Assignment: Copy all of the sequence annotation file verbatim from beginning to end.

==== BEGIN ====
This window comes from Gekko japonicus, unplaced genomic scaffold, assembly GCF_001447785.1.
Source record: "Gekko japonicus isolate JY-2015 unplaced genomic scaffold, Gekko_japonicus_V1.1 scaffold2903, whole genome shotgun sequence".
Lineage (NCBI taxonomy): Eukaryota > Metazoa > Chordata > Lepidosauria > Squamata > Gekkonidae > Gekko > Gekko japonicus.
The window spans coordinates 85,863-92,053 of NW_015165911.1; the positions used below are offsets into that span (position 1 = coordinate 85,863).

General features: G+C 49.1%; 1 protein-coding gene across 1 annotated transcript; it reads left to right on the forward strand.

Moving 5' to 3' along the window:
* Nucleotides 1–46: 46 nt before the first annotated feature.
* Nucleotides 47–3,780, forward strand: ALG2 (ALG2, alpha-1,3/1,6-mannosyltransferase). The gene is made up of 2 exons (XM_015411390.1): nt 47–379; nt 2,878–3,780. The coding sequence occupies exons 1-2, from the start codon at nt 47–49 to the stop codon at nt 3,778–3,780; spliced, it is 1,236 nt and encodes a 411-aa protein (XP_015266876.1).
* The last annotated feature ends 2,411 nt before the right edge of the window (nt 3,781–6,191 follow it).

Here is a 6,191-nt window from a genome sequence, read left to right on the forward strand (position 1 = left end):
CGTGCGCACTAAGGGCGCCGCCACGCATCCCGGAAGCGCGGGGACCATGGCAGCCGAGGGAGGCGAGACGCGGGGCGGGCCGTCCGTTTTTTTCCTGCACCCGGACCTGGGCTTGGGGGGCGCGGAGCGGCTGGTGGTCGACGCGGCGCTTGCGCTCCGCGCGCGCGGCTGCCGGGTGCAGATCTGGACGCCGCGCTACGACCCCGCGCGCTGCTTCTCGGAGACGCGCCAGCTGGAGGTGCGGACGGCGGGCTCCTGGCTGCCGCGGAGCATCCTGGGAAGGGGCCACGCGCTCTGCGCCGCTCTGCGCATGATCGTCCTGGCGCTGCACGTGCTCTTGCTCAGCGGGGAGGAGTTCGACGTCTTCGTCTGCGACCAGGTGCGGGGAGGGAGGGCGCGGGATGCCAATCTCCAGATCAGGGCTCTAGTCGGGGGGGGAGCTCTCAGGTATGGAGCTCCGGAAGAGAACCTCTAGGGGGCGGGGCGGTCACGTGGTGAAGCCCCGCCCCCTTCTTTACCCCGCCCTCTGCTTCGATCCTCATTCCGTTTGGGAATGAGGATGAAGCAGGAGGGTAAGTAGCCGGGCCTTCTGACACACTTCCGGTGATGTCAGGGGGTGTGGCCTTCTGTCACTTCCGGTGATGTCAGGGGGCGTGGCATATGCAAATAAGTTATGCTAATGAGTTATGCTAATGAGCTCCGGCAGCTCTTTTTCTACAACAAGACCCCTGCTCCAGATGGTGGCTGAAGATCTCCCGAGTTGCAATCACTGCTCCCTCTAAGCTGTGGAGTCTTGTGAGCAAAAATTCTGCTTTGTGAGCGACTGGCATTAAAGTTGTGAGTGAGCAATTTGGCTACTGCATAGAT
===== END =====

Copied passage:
This window comes from Gekko japonicus, unplaced genomic scaffold, assembly GCF_001447785.1.
Source record: "Gekko japonicus isolate JY-2015 unplaced genomic scaffold, Gekko_japonicus_V1.1 scaffold2903, whole genome shotgun sequence".
Lineage (NCBI taxonomy): Eukaryota > Metazoa > Chordata > Lepidosauria > Squamata > Gekkonidae > Gekko > Gekko japonicus.
The window spans coordinates 85,863-92,053 of NW_015165911.1; the positions used below are offsets into that span (position 1 = coordinate 85,863).

General features: G+C 49.1%; 1 protein-coding gene across 1 annotated transcript; it reads left to right on the forward strand.

Moving 5' to 3' along the window:
* Nucleotides 1–46: 46 nt before the first annotated feature.
* Nucleotides 47–3,780, forward strand: ALG2 (ALG2, alpha-1,3/1,6-mannosyltransferase). The gene is made up of 2 exons (XM_015411390.1): nt 47–379; nt 2,878–3,780. The coding sequence occupies exons 1-2, from the start codon at nt 47–49 to the stop codon at nt 3,778–3,780; spliced, it is 1,236 nt and encodes a 411-aa protein (XP_015266876.1).
* The last annotated feature ends 2,411 nt before the right edge of the window (nt 3,781–6,191 follow it).

Here is a 6,191-nt window from a genome sequence, read left to right on the forward strand (position 1 = left end):
CGTGCGCACTAAGGGCGCCGCCACGCATCCCGGAAGCGCGGGGACCATGGCAGCCGAGGGAGGCGAGACGCGGGGCGGGCCGTCCGTTTTTTTCCTGCACCCGGACCTGGGCTTGGGGGGCGCGGAGCGGCTGGTGGTCGACGCGGCGCTTGCGCTCCGCGCGCGCGGCTGCCGGGTGCAGATCTGGACGCCGCGCTACGACCCCGCGCGCTGCTTCTCGGAGACGCGCCAGCTGGAGGTGCGGACGGCGGGCTCCTGGCTGCCGCGGAGCATCCTGGGAAGGGGCCACGCGCTCTGCGCCGCTCTGCGCATGATCGTCCTGGCGCTGCACGTGCTCTTGCTCAGCGGGGAGGAGTTCGACGTCTTCGTCTGCGACCAGGTGCGGGGAGGGAGGGCGCGGGATGCCAATCTCCAGATCAGGGCTCTAGTCGGGGGGGGAGCTCTCAGGTATGGAGCTCCGGAAGAGAACCTCTAGGGGGCGGGGCGGTCACGTGGTGAAGCCCCGCCCCCTTCTTTACCCCGCCCTCTGCTTCGATCCTCATTCCGTTTGGGAATGAGGATGAAGCAGGAGGGTAAGTAGCCGGGCCTTCTGACACACTTCCGGTGATGTCAGGGGGTGTGGCCTTCTGTCACTTCCGGTGATGTCAGGGGGCGTGGCATATGCAAATAAGTTATGCTAATGAGTTATGCTAATGAGCTCCGGCAGCTCTTTTTCTACAACAAGACCCCTGCTCCAGATGGTGGCTGAAGATCTCCCGAGTTGCAATCACTGCTCCCTCTAAGCTGTGGAGTCTTGTGAGCAAAAATTCTGCTTTGTGAGCGACTGGCATTAAAGTTGTGAGTGAGCAATTTGGCTACTGCATAGAT